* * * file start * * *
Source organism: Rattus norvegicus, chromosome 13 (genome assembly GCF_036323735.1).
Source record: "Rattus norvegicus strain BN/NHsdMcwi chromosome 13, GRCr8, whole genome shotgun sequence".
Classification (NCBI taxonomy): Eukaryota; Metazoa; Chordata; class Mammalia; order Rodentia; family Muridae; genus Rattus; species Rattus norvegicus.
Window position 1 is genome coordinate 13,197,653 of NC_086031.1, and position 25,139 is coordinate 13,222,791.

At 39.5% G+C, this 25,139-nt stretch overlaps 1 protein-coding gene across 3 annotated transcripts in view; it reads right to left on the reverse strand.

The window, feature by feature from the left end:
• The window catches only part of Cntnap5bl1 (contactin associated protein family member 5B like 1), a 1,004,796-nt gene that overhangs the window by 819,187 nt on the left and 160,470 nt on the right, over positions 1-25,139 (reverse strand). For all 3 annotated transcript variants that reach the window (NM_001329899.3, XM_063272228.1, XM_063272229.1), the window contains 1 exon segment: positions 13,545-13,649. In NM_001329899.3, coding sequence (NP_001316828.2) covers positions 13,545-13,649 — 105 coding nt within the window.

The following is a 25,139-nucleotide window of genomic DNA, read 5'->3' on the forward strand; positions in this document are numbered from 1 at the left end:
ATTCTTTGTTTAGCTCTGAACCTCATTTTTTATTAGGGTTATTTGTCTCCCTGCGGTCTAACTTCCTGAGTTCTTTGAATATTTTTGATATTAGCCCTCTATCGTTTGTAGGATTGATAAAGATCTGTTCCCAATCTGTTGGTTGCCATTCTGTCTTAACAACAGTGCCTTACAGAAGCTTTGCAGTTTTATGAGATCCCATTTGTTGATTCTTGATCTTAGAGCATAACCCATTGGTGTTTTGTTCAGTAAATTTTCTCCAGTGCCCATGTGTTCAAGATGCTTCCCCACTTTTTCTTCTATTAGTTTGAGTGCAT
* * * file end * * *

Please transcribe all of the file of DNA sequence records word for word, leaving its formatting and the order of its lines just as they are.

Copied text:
Source organism: Rattus norvegicus, chromosome 13 (genome assembly GCF_036323735.1).
Source record: "Rattus norvegicus strain BN/NHsdMcwi chromosome 13, GRCr8, whole genome shotgun sequence".
Classification (NCBI taxonomy): Eukaryota; Metazoa; Chordata; class Mammalia; order Rodentia; family Muridae; genus Rattus; species Rattus norvegicus.
Window position 1 is genome coordinate 13,197,653 of NC_086031.1, and position 25,139 is coordinate 13,222,791.

At 39.5% G+C, this 25,139-nt stretch overlaps 1 protein-coding gene across 3 annotated transcripts in view; it reads right to left on the reverse strand.

The window, feature by feature from the left end:
• The window catches only part of Cntnap5bl1 (contactin associated protein family member 5B like 1), a 1,004,796-nt gene that overhangs the window by 819,187 nt on the left and 160,470 nt on the right, over positions 1-25,139 (reverse strand). For all 3 annotated transcript variants that reach the window (NM_001329899.3, XM_063272228.1, XM_063272229.1), the window contains 1 exon segment: positions 13,545-13,649. In NM_001329899.3, coding sequence (NP_001316828.2) covers positions 13,545-13,649 — 105 coding nt within the window.

The following is a 25,139-nucleotide window of genomic DNA, read 5'->3' on the forward strand; positions in this document are numbered from 1 at the left end:
ATTCTTTGTTTAGCTCTGAACCTCATTTTTTATTAGGGTTATTTGTCTCCCTGCGGTCTAACTTCCTGAGTTCTTTGAATATTTTTGATATTAGCCCTCTATCGTTTGTAGGATTGATAAAGATCTGTTCCCAATCTGTTGGTTGCCATTCTGTCTTAACAACAGTGCCTTACAGAAGCTTTGCAGTTTTATGAGATCCCATTTGTTGATTCTTGATCTTAGAGCATAACCCATTGGTGTTTTGTTCAGTAAATTTTCTCCAGTGCCCATGTGTTCAAGATGCTTCCCCACTTTTTCTTCTATTAGTTTGAGTGCAT